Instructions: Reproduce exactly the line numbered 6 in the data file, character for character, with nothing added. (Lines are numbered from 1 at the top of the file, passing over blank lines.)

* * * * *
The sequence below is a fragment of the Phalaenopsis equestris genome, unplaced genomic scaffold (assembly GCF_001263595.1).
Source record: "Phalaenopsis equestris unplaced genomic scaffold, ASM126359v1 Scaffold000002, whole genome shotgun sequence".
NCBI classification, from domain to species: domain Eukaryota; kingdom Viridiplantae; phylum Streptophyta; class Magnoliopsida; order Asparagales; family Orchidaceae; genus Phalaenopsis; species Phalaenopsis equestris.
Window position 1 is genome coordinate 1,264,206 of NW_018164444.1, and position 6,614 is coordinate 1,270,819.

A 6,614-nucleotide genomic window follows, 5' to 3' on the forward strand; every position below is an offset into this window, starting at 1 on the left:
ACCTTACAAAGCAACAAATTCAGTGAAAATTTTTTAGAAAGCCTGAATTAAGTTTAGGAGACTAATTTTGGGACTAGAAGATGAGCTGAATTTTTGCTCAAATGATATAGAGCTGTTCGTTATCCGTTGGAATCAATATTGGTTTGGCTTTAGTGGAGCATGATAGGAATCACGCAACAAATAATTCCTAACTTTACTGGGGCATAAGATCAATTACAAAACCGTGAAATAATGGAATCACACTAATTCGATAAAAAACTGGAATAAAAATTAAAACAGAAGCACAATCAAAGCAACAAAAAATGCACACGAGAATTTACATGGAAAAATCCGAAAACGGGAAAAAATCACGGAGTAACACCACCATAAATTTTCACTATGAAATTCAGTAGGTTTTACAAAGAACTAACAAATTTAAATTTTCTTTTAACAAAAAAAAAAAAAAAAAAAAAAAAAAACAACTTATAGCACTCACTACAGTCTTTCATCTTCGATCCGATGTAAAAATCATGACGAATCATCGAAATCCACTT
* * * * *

ACCTTACAAAGCAACAAATTCAGTGAAAATTTTTTAGAAAGCCTGAATTAAGTTTAGGAGACTAATTTTGGGACTAGAAGATGAGCTGAATTTTTGCTCAAATGATATAGAGCTGTTCGTTATCCGTTGGAATCAATATTGGTTTGGCTTTAGTGGAGCATGATAGGAATCACGCAACAAATAATTCCTAACTTTACTGGGGCATAAGATCAATTACAAAACCGTGAAATAATGGAATCACACTAATTCGATAAAAAACTGGAATAAAAATTAAAACAGAAGCACAATCAAAGCAACAAAAAATGCACACGAGAATTTACATGGAAAAATCCGAAAACGGGAAAAAATCACGGAGTAACACCACCATAAATTTTCACTATGAAATTCAGTAGGTTTTACAAAGAACTAACAAATTTAAATTTTCTTTTAACAAAAAAAAAAAAAAAAAAAAAAAAAAACAACTTATAGCACTCACTACAGTCTTTCATCTTCGATCCGATGTAAAAATCATGACGAATCATCGAAATCCACTT